A list of banned books is available on the American Library Association’s website at ala.org.

Become a “Champion of Freedom of Expression” by donating a banned book. Donors’ names will appear inside the books they purchased and announced as the novels are awarded as door prizes.

Books for the vigil may be purchased at Barnes & Noble University Bookstore, or contact Colleen Strayer at 419.530.2516 or toledo@bkstore.edu by 9 p.m. Monday, Sept. 19. Cash donations also are welcome.

For more information, contact Kilmer at paulette.kilmer@utoledo.edu.

New dean named to lead honors college

A chemical ecologist passionate about engaging students in experiential learning will join The University of Toledo to lead the Jesup Scott Honors College.

Dr. Heidi Appel comes to UT from the University of Missouri, where she served as senior associate director of the Honors College. Her first day will be Monday, Aug. 15.

Appel

Appel

“Dr. Appel is an advocate for the role of a strong honors college at a research university that engages students in critical thinking and creates interdisciplinary relationships across the institution,” said Dr. Andrew Hsu, provost and executive vice president for academic affairs. “Her decade of experience with honors colleges along with her enthusiasm for research and active, hands-on learning as part of the student educational experience matches our goals for the Jesup Scott Honors College and The University of Toledo.”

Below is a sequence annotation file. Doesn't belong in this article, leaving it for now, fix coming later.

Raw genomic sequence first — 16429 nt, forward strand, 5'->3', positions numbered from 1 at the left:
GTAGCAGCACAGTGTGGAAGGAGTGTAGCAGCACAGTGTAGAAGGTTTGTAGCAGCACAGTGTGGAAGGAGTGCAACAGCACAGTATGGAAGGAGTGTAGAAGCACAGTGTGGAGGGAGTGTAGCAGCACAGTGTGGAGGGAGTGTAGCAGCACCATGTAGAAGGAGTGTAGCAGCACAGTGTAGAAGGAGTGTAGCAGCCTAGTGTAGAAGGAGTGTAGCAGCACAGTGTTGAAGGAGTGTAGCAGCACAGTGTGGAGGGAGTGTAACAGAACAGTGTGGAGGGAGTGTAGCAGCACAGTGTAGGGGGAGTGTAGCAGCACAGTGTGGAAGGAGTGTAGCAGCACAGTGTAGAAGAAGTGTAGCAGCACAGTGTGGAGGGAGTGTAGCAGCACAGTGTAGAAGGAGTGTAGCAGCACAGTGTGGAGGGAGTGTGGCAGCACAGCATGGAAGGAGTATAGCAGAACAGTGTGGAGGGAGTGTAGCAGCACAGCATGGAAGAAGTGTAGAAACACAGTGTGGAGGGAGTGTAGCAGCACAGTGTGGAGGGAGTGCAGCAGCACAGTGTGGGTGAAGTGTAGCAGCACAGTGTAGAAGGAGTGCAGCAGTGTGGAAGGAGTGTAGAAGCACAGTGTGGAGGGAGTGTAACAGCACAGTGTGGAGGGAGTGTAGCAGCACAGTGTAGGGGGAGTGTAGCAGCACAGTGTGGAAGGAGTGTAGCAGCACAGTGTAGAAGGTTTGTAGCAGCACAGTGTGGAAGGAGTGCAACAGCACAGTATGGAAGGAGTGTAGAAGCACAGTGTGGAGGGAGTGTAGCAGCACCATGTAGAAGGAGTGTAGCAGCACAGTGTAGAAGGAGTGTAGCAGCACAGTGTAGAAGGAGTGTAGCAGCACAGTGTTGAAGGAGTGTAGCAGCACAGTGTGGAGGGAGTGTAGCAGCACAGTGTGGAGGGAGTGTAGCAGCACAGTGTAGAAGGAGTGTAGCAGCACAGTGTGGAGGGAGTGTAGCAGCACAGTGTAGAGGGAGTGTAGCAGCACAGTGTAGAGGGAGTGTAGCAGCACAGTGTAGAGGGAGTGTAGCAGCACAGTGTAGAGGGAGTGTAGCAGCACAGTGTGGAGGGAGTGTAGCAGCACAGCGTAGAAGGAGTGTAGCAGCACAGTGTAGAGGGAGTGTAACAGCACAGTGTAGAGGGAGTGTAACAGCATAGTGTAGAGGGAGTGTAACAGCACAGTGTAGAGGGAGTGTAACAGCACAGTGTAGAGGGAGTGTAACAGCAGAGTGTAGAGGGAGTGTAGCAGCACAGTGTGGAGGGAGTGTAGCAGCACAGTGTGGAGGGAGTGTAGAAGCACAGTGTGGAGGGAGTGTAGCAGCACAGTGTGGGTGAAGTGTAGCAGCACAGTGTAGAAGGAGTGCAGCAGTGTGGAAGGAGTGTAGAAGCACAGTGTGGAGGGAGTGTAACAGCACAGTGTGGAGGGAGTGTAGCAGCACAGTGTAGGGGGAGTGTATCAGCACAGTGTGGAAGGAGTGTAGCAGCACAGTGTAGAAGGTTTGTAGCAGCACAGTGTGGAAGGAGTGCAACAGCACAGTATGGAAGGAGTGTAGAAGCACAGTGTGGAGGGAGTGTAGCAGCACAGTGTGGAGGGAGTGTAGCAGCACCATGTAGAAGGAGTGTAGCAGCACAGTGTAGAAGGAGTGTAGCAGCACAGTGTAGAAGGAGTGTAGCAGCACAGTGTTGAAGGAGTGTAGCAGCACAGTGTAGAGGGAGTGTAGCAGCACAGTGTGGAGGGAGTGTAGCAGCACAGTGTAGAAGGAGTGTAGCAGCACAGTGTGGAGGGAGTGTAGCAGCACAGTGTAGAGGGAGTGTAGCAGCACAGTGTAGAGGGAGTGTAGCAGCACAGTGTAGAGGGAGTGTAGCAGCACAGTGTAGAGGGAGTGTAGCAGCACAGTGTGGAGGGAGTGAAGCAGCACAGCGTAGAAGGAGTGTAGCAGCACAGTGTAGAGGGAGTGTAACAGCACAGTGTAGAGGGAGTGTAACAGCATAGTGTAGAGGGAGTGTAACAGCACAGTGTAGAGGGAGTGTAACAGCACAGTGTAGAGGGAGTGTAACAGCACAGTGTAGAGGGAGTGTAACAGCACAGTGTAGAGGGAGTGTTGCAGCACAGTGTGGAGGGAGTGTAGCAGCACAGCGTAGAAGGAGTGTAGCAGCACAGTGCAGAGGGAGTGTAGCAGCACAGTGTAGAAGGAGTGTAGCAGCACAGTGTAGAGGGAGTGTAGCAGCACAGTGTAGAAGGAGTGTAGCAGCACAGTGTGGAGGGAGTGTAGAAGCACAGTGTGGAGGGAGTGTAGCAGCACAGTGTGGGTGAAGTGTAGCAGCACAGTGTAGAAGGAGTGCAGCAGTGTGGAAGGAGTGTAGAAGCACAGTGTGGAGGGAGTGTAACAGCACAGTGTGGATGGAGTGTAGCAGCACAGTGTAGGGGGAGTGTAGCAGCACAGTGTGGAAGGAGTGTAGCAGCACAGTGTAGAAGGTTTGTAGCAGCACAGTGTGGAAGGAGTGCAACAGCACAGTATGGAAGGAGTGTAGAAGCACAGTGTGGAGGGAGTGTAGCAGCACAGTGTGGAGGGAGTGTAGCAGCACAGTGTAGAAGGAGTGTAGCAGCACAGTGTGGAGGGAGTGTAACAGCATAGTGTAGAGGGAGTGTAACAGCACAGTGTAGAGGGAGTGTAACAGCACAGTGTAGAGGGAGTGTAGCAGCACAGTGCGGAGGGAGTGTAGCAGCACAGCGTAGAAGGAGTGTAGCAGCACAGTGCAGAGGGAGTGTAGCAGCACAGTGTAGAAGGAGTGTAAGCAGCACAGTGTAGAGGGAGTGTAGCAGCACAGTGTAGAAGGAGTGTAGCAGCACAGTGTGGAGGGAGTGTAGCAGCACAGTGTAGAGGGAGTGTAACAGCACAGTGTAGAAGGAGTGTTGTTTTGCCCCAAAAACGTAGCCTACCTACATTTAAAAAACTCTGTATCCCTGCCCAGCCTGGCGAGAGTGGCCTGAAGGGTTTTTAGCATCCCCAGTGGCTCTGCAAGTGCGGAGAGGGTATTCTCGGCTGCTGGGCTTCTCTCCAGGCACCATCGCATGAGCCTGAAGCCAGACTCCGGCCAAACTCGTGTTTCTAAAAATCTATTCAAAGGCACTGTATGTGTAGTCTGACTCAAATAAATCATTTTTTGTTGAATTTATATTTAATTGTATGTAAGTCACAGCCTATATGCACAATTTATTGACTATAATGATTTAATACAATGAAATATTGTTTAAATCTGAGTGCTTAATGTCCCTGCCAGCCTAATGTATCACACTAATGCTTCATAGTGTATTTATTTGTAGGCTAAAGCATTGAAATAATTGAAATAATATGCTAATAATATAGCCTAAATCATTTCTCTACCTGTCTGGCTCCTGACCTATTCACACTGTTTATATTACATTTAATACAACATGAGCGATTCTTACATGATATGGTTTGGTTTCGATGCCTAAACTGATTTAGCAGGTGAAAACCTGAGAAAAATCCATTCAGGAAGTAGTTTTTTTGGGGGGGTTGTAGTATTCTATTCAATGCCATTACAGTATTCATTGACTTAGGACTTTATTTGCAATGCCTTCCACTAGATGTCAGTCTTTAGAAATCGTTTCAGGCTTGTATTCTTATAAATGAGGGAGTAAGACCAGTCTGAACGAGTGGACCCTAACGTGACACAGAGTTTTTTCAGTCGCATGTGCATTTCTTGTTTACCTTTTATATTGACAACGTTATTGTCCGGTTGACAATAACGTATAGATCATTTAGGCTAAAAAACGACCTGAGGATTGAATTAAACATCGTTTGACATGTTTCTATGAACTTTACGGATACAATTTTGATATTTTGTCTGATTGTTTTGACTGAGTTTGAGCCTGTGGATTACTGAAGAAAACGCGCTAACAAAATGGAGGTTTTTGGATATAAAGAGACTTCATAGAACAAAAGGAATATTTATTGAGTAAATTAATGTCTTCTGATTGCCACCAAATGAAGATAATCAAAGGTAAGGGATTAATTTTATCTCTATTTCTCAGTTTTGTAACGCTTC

Hsu thanked Kelly Moore, who has served as interim dean of the college since August, for his leadership during the past year.

Appel joined the University of Missouri in 2007 as a senior research scientist and member of the graduate faculty, and also served as associate director of the Honors College. Prior to that, she was a member of the faculty at Pennsylvania State University, which she joined in 2000.

“An honors college has a special role on campus. It’s a place where students can develop their intellectual capacities, learn to think broadly, creatively and critically, and have intense discussions,” Appel said. “The Jesup Scott Honors College’s emphasis on experiential learning and undergraduate research, inclusive approach to admissions, and its talented faculty and staff make it a standout program. I look forward to working with the honors students, faculty and staff, my colleagues in other colleges, and with the broader Toledo community to build upon the strong program.”

Appel, who grew up in the metro Detroit area, has long been interested in the outdoors. Midway through her undergraduate studies of ancient history and music, she decided to make science her career. Since then, she has focused her research on the intersection of chemistry and ecology to explain ecological patterns and broaden our understanding about the relationship between plants and insects.